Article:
To re-write our stories, we must first own them. To forgive others we must first know how to forgive ourselves. To love we must first know what it feels like to be loved. To become strong, we must first overcome weakness. To climb we must first learn how to fall.

During the 10 Days of Repentance between Rosh Hashanah and Yom Kippur, we embark on a journey of self-transformation. All journeys, especially inner ones, have their ups and downs and to succeed we need to know how to keep trying even when we feel stuck. Here are 10 ways to get up when we fall.

  1. Be prepared to fall. Many times when we first try to change a habit or a character trait, life seems to get harder. An unexpected stressful event comes up or our plans don't work out the way we thought they would. Struggle is inherently part of the change process, and we can work through it if we accept it. "If we are brave enough often enough, we will fall; this is the physics of vulnerability. Daring is not saying 'I'm willing to risk failure.' Daring is saying, 'I know I will eventually fail, and I'm still all in." Brene Brown

  2. Ask for help. None of us can succeed on our own. "Acquire for yourself a friend," the Mishnah tells us. (Ethics of the Fathers, 1:2). A friend is someone who will support your efforts to change without knocking you down. A friend is someone who can give you advice without pressuring you to take it. We are not meant to figure everything out all by ourselves. Ask for help when you need it.

  3. Nurture your values. "The tragedy of life is not death but what we let die inside of us while we live." Norman Cousins. Don't give up on what is most important to you. Our authentic values and ideals should not take second place in our lives. Sometimes falling is a wakeup call to re-prioritize the way we spend our time.

  4. Learn something positive from failing. "Whenever you fall, pick something up." Oswald Avery. What lesson can we learn from our fall? What can we pick up and bring with us?

  5. Be proactive. If you don't hear what you need to hear, then say what you need to hear. Sometimes we need to coach ourselves. Learn how to talk yourself out of despair. Find the words and inspiring quotes you need to pick yourself up and keep them written down in a place you can easily access when you need it most.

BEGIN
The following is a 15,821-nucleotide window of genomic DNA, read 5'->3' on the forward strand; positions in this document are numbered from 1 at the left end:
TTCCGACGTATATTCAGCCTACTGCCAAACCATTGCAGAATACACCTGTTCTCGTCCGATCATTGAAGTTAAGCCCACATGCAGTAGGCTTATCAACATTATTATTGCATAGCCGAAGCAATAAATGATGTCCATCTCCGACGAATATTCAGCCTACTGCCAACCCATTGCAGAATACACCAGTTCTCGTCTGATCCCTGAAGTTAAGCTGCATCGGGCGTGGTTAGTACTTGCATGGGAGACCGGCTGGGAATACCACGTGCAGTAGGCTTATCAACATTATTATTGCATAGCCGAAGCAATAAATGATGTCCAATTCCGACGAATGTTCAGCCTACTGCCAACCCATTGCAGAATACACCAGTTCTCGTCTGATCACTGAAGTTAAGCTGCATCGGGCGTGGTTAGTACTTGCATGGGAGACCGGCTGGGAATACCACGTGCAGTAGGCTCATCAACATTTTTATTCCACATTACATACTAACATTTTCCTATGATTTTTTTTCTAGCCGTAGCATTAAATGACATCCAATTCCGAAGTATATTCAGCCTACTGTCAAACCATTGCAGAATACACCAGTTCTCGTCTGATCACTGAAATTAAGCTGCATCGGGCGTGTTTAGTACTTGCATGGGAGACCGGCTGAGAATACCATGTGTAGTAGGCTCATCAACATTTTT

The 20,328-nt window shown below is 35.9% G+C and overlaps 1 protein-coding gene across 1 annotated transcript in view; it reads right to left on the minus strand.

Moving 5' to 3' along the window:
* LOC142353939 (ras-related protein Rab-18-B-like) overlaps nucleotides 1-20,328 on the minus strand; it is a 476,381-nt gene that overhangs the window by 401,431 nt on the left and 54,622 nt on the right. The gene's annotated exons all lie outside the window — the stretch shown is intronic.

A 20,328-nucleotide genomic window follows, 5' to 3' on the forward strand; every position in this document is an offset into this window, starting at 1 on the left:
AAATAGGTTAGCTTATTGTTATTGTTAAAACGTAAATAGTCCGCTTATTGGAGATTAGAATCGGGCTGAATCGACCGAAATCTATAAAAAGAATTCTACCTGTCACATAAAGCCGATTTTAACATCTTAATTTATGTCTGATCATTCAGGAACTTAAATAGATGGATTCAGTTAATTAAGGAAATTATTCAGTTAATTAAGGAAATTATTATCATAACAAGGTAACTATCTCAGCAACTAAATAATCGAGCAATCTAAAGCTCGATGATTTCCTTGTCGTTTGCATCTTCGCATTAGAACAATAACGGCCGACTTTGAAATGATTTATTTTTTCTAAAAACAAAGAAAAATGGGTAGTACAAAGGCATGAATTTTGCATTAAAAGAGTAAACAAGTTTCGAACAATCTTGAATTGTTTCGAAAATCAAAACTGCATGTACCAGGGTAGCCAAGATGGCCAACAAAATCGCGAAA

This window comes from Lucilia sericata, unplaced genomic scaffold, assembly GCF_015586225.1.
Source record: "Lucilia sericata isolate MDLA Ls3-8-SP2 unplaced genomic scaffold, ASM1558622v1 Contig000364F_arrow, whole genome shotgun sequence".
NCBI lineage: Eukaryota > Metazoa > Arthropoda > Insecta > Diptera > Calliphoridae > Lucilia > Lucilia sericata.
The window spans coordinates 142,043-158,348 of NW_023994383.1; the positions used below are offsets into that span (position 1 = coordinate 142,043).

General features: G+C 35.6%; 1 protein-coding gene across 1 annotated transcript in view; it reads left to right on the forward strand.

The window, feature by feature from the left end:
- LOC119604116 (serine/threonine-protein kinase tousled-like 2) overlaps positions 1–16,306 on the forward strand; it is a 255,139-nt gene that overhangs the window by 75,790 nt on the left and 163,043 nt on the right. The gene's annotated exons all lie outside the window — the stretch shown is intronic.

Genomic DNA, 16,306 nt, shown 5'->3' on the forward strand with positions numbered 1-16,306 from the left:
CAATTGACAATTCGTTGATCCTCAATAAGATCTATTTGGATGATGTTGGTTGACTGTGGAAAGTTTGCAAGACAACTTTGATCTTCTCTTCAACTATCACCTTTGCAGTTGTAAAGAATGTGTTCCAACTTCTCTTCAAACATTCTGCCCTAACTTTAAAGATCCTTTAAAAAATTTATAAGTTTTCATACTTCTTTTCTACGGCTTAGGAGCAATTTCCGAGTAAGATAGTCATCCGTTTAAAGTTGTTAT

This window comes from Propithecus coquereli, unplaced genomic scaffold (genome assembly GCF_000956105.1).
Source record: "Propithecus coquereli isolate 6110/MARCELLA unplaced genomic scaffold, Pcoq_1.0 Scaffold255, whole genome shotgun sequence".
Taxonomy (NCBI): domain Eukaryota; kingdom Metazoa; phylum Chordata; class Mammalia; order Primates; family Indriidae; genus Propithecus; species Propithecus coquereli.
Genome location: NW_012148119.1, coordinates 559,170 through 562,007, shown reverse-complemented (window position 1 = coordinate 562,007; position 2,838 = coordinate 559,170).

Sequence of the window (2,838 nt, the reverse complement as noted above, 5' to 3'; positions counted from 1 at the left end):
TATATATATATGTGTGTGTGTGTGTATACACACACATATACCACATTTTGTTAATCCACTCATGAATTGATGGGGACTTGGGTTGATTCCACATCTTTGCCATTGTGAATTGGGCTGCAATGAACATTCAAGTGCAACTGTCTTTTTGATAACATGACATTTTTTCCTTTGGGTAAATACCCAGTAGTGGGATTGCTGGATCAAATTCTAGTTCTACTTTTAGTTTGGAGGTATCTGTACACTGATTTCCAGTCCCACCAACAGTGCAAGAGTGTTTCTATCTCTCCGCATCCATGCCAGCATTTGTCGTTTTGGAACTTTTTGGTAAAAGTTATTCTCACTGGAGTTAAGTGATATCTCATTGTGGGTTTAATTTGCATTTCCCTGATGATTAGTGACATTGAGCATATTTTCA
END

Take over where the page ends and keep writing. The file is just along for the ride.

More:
6. Accept that change takes time. "There is an easy answer to your problem that is neat, plausible and wrong." Anonymous. Change takes repeated effort and time. No two journeys are the same. The easy answers and short cuts usually bring us to dead ends.

  7. Appreciate the gift of teshuva. Sometimes you have to get knocked down lower than you have ever been to stand back up taller than you ever were. Falling is often a chance to surpass your past limits. God gives us a gift each time we fall, the gift of experiencing a challenge and learning that we can overcome it. The gift of realizing that we are not defined by our past mistakes, and that the mistakes themselves can be turned into stepping stones.

  8. Be open to new strategies. It's not the yets we have to worry about, it's the agains. If we do what we have always done, we will get what we have always gotten. Don't keep trying to fix something with a solution that you already know makes things worse. Leave behind the "agains " and be open to what you haven't tried yet.

  9. Keep trying even when you're not in the mood. It's much easier to change when we feel inspired and energized. But to succeed we need to commit to our goals even we don't feel like it. When we're tired or frustrated or disconnected from what inspired us in the first place. But emotions aren't facts, and we will only change if we persist through mood fluctuations and down days.

  10. Hold onto your connection with God. On Yom Kippur, we re-connect with the Source of our lives and the One who makes impossible change possible. Be grateful for everything that He gives you. Recognize that our lives are in His Hands and that to really rise up when we fall, we need to turn to Him and ask Him to help us find a way.